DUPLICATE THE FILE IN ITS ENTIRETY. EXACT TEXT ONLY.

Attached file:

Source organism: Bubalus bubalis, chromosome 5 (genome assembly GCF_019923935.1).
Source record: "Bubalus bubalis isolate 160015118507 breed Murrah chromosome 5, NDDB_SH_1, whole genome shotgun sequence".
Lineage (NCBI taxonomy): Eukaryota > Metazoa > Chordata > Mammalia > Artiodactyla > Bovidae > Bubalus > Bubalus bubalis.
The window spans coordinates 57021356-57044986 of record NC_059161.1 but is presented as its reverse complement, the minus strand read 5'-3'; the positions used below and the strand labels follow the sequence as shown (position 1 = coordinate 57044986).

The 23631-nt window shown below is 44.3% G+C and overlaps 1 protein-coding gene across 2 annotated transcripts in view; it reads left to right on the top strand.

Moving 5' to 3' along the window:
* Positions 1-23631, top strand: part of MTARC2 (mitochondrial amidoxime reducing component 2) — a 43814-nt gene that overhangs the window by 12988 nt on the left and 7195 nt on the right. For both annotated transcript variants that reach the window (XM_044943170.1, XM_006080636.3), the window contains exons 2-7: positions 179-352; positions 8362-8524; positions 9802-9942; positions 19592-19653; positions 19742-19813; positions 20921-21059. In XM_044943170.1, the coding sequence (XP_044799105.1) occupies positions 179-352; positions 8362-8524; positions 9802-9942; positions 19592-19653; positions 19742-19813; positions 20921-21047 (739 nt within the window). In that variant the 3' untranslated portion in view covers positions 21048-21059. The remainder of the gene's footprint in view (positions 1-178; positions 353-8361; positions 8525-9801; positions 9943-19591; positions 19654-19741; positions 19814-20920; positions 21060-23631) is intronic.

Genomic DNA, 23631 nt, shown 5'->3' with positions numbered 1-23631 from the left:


Source organism: Bubalus bubalis, chromosome 5 (genome assembly GCF_019923935.1).
Source record: "Bubalus bubalis isolate 160015118507 breed Murrah chromosome 5, NDDB_SH_1, whole genome shotgun sequence".
Lineage (NCBI taxonomy): Eukaryota > Metazoa > Chordata > Mammalia > Artiodactyla > Bovidae > Bubalus > Bubalus bubalis.
The window spans coordinates 57021356-57044986 of record NC_059161.1 but is presented as its reverse complement, the minus strand read 5'-3'; the positions used below and the strand labels follow the sequence as shown (position 1 = coordinate 57044986).

The 23631-nt window shown below is 44.3% G+C and overlaps 1 protein-coding gene across 2 annotated transcripts in view; it reads left to right on the top strand.

Moving 5' to 3' along the window:
* Positions 1-23631, top strand: part of MTARC2 (mitochondrial amidoxime reducing component 2) — a 43814-nt gene that overhangs the window by 12988 nt on the left and 7195 nt on the right. For both annotated transcript variants that reach the window (XM_044943170.1, XM_006080636.3), the window contains exons 2-7: positions 179-352; positions 8362-8524; positions 9802-9942; positions 19592-19653; positions 19742-19813; positions 20921-21059. In XM_044943170.1, the coding sequence (XP_044799105.1) occupies positions 179-352; positions 8362-8524; positions 9802-9942; positions 19592-19653; positions 19742-19813; positions 20921-21047 (739 nt within the window). In that variant the 3' untranslated portion in view covers positions 21048-21059. The remainder of the gene's footprint in view (positions 1-178; positions 353-8361; positions 8525-9801; positions 9943-19591; positions 19654-19741; positions 19814-20920; positions 21060-23631) is intronic.

Genomic DNA, 23631 nt, shown 5'->3' with positions numbered 1-23631 from the left: